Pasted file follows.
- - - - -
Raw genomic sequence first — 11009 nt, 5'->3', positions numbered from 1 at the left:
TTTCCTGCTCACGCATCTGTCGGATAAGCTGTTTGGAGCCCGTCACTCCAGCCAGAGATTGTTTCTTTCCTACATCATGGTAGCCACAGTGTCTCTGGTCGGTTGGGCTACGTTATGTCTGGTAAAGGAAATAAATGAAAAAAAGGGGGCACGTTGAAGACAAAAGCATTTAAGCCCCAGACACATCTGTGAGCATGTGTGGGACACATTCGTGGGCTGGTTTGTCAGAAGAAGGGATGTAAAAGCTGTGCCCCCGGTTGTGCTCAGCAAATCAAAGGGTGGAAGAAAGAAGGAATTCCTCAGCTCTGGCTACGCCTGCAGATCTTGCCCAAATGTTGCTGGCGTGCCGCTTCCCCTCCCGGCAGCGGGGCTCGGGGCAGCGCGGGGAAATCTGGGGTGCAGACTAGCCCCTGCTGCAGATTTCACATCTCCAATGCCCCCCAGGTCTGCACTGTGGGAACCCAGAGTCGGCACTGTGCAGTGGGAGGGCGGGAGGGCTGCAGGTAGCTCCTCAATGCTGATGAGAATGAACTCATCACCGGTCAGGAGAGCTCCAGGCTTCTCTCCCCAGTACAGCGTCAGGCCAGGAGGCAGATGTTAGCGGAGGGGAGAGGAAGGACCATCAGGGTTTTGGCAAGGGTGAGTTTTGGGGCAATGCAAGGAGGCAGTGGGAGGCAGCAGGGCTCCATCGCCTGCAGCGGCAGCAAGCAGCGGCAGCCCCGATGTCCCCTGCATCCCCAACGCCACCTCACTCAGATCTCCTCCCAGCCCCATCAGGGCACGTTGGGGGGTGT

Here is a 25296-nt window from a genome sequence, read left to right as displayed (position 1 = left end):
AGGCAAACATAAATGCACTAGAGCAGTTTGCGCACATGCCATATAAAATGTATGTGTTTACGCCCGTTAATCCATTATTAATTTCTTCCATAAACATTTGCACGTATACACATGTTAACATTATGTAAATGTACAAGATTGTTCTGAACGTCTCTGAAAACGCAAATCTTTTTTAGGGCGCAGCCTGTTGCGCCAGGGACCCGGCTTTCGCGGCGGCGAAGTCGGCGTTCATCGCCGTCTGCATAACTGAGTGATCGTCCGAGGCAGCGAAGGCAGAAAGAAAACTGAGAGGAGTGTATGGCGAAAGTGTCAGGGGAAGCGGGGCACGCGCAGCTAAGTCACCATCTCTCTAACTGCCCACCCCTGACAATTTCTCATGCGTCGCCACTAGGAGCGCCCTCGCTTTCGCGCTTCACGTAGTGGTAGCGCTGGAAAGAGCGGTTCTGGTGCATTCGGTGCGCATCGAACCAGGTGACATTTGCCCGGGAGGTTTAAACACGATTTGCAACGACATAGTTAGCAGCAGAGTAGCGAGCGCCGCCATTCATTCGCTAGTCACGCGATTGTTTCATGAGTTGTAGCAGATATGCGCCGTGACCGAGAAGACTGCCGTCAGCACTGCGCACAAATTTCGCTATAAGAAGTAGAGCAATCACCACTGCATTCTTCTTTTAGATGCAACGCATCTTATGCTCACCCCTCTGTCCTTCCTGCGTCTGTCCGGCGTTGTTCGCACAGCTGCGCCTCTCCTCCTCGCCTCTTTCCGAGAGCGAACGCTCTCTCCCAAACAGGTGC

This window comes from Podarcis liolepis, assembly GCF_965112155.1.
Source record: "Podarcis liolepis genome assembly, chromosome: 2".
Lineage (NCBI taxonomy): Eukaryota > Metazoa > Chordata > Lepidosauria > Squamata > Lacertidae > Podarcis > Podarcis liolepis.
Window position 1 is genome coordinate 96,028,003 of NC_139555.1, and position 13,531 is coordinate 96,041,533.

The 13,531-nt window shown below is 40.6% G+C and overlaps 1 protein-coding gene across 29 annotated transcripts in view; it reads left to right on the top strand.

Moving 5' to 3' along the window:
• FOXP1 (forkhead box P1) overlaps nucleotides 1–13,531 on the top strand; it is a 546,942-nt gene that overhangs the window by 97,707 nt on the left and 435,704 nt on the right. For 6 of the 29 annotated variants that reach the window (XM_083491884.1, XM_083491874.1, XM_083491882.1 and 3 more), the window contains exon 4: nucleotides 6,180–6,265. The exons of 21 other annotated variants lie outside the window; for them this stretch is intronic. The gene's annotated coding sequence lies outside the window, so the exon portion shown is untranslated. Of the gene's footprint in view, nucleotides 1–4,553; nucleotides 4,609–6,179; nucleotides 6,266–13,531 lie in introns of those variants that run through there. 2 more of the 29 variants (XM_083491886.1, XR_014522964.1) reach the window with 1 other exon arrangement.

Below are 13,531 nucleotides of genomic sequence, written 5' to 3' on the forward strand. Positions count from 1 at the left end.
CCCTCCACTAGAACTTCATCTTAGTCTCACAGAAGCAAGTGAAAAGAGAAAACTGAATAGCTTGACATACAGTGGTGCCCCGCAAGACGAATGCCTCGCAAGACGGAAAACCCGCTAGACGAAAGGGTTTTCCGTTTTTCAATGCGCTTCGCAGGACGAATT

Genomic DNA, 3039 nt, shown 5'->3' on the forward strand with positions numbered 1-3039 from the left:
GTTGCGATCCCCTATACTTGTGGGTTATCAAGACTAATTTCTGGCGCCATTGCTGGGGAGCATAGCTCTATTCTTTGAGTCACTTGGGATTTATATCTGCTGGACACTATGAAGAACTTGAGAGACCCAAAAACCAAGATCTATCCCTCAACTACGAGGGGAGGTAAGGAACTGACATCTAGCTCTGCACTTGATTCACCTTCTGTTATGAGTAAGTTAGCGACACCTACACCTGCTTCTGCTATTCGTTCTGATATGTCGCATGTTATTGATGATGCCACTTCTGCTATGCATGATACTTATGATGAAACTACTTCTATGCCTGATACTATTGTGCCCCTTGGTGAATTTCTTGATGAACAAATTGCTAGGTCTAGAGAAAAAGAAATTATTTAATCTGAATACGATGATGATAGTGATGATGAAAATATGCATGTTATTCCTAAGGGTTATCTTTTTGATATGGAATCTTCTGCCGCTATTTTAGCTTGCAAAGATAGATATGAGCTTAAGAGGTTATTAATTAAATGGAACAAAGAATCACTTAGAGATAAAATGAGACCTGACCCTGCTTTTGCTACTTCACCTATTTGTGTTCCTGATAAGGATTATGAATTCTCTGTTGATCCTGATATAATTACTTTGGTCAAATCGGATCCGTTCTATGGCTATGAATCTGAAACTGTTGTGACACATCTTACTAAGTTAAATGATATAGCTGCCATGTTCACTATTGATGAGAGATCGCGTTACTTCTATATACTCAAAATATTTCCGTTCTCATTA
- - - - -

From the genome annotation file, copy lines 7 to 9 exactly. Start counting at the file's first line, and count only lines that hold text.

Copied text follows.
Lineage (NCBI taxonomy): Eukaryota > Metazoa > Chordata > Lepidosauria > Squamata > Lacertidae > Podarcis > Podarcis liolepis.
Window position 1 is genome coordinate 96,028,003 of NC_139555.1, and position 13,531 is coordinate 96,041,533.

The 13,531-nt window shown below is 40.6% G+C and overlaps 1 protein-coding gene across 29 annotated transcripts in view; it reads left to right on the top strand.